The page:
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GEORGE WASHINGTON DOANE. GEORGE WASHINGTON DOANE, D.D., LL.D., Bishop of the Protestant Episcopal Church of the Diocese of New Jersey, was born in Trenton, New Jersey, on the 27th of May, 1799. At the age of nineteen, he graduated at Union College, and soon after commenced the study of theology. He officiated, for four years, as assistant minister in Trinity Church, New York, and, in 1824, was appointed Professor of Belles-Lettres and Oratory in Washington College, Hartford, ConDecticut. This chair he resigned in 1828, and accepted an invitation from Trinity Church, Boston, as an assistant minister. The next year, he was married to Mrs. Eliza Greene Perkins, and, in 1830, was elected the rector of the church in which for two years he had officiated as assistant. On the 31st of October, 1832, he was consecrated Bishop of the Protestant Episcopal Church of New Jersey, and the next year became rector of St. Mary's Church, Burlington.

Besides attending to the arduous duties of his official position, Bishop Doane bas interested himself very much in the cause of education, and has labored assidaously to promote its best interests. In 1837, he founded St. Mary's Hall, Burlington,-a school for young ladies; and, in 1846, Burlington College,—both of which are highly flourishing.

Bishop Doane has published no large work upon any one subject; yet bis pablications have been numerous, consisting mostly of sermons, charges, and literary addresses. In 1824, he published a small volume of poetry, entitled Sunge by the Way, chiefly Devotional; and, from time to time, occasional pieces of singular beauty. Indeed, throughout all his writings, both prose and poetry, there is seen a refined taste and a classic finish, that give him a rank among our purest writers. He died at Burlington, N. J. April 26th, 1859.


THE DEVICE.-Two hearts united.

Dear love of inine, my heart is thine.
I like that ring—that ancient ring,

Of massive form, and virgin gold,
As firm, as free from base alloy

As were the sterling hearts of old.
I like it—for it wafts me back,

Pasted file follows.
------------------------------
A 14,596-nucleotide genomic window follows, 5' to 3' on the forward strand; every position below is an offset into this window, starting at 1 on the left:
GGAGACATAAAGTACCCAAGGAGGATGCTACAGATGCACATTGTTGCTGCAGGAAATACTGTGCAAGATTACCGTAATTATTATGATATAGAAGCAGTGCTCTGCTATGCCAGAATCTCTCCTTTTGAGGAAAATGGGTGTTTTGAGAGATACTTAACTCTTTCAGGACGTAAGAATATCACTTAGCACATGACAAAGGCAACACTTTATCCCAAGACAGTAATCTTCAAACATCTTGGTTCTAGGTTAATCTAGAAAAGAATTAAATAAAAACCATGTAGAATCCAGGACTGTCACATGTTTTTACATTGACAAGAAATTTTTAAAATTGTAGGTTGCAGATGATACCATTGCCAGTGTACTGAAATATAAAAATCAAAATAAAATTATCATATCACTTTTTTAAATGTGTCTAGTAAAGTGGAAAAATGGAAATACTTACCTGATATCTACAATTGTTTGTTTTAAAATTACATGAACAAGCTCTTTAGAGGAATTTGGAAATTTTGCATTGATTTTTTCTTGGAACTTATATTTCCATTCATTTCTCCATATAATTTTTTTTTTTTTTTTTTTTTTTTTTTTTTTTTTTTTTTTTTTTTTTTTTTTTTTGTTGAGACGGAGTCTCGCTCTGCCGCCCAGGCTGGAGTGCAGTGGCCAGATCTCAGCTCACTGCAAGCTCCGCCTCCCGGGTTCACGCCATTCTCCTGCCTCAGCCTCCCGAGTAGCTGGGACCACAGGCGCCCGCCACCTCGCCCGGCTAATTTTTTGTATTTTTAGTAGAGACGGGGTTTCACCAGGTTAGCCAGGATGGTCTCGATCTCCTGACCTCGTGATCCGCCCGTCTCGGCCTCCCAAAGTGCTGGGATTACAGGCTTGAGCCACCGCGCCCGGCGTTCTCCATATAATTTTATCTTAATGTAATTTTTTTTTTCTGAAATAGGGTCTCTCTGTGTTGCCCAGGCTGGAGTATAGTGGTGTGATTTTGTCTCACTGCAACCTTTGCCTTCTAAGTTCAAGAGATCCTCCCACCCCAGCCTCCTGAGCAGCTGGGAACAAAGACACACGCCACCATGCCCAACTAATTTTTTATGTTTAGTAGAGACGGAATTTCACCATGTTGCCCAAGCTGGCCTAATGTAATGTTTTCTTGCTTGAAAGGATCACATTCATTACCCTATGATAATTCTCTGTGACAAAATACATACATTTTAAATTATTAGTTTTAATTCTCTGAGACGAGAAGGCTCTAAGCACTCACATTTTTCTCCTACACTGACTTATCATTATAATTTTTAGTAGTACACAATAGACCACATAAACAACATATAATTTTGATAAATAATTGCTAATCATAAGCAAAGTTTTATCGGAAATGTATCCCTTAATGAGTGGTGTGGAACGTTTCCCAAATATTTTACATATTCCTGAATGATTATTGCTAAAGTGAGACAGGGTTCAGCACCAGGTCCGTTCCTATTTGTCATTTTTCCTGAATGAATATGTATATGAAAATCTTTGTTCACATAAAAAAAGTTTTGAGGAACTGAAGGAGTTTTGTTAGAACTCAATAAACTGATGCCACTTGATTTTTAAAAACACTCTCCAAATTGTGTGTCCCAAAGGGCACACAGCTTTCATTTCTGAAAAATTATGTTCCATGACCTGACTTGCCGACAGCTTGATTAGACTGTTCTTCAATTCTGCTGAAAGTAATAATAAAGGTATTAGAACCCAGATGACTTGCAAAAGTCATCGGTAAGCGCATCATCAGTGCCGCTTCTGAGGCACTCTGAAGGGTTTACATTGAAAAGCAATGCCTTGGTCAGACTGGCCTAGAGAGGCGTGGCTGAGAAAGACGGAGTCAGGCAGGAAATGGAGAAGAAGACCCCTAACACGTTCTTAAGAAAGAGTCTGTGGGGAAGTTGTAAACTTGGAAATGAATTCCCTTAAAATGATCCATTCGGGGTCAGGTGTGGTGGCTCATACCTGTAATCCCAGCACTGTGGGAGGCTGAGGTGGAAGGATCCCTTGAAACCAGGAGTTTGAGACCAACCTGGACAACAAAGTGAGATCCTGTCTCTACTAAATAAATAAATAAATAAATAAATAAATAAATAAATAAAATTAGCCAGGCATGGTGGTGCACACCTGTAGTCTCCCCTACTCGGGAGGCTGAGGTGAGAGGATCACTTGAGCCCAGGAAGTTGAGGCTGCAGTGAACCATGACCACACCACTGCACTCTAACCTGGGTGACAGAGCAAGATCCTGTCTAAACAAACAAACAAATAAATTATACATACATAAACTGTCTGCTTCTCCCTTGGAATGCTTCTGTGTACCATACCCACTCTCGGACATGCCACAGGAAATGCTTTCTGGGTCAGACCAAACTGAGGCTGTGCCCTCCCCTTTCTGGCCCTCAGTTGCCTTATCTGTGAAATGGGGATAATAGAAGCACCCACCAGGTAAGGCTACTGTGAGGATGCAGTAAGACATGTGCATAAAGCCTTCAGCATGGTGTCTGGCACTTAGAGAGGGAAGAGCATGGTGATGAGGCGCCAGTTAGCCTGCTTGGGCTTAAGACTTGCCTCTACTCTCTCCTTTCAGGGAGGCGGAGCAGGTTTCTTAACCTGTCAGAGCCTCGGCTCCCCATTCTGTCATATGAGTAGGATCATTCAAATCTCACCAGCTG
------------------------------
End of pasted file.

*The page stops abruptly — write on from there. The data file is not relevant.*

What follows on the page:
Far, far along the stream of time,
To other men, and other days,

The men and days of deeds sublime.
But most I like it, as it tells

The tale of well-requited love;
How youthful fondness persevered,

And youthful faith disdain'd to rove
How warmly he his suit preferr'd,

Though she, unpitying, long denied,
Till, soften'd and subdued, at last,

He won his “fair and blooming bride.”

How, till the appointed day arrived,

They blamed the lazy-footed hoursHow, then, the white-robed maiden train

Strew'd their glad way with freshest flowers-
And how, before the holy man,

They stood, in all their youthful pride,
And spoke those words, and vow'd those vows,

Which bind the husband to his bride :
All this it tells; the plighted troth-

The gift of every earthly thingThe hand in hand—the heart in heart

For this I like that ancient ring. I like its old and quaint device;

“Two blended hearts”—though time may wear them, No mortal change, no mortal chance,

“ Till death,” shall e'er in sunder tear them. Year after year, 'neath sun and storm,

Their hope in heaven, their trust in God, In changeless, heartfelt, holy, love,

These two the world's rough pathway trod. Age might impair their youthful fires,

Their strength might fail, 'mid life's bleak weather, Still, hand in hand, they travellid on

Kind souls! they slumber now together. I like its simple poesy, too:

“Mine own dear love, this heart is thine!” Thine, when the dark storm howls along,

As when the cloudless sunbeams shine, “ This heart is thine, mine own dear love!"

Thine, and thine only, and forever: Thine, till the springs of life shall fail;

Thine, till the cords of life shall sever. Remnant of days departed long,

Emblem of plighted troth unbroken, Pledge of devoted faithfulness,

Of heartfelt, holy love, the token: What varied feelings round it cling !For these, I like that ancient ring.


That silent moon, that silent moon,

Careering now through cloudless sky,
Oh, who shall tell what varied scenes

Have pass'd beneath her placid eye,
Since first, to light this wayward earth,
She walk'd in tranquil beauty forth!
How oft has guilt's unhallow'd hand,

And superstition's senseless rite,
And loud, licentious revelry

Profaned her pure and holy light:

Small sympathy is hers, I ween,
With sights like these, that virgin queen!
But dear to her, in summer eve,

By rippling wave, or tufted grove,
When hand in hand is purely clasp'd,

And heart meets heart in holy love,
To smile in quiet loneliness,
And hear each whisper'd vow, and bless.
Dispersed along the world's wide way,

When friends are far, and fond ones rove,
How powerful she to wake the thought,

And start the tear for those we love,
Who watch with us at night's pale noon,
And gaze upon that silent moon!
How powerful, too, to hearts that mourn,

The magic of that moonlight sky,
To bring again the vanish'd scenes

The happy eves of days gone by ;
Again to bring, 'mid bursting tears,
The loved, the lost, of other years!
And oft she looks, that silent moon,

On lonely eyes that wake to weep
In dungeon dark, or sacred cell,

Or couch, whence pain has banish'd sleep:
Oh, softly beams her gentle eye
On those who mourn, and those who die !
But, beam on whomsoe'er she will,

And fall where'er her splendors may,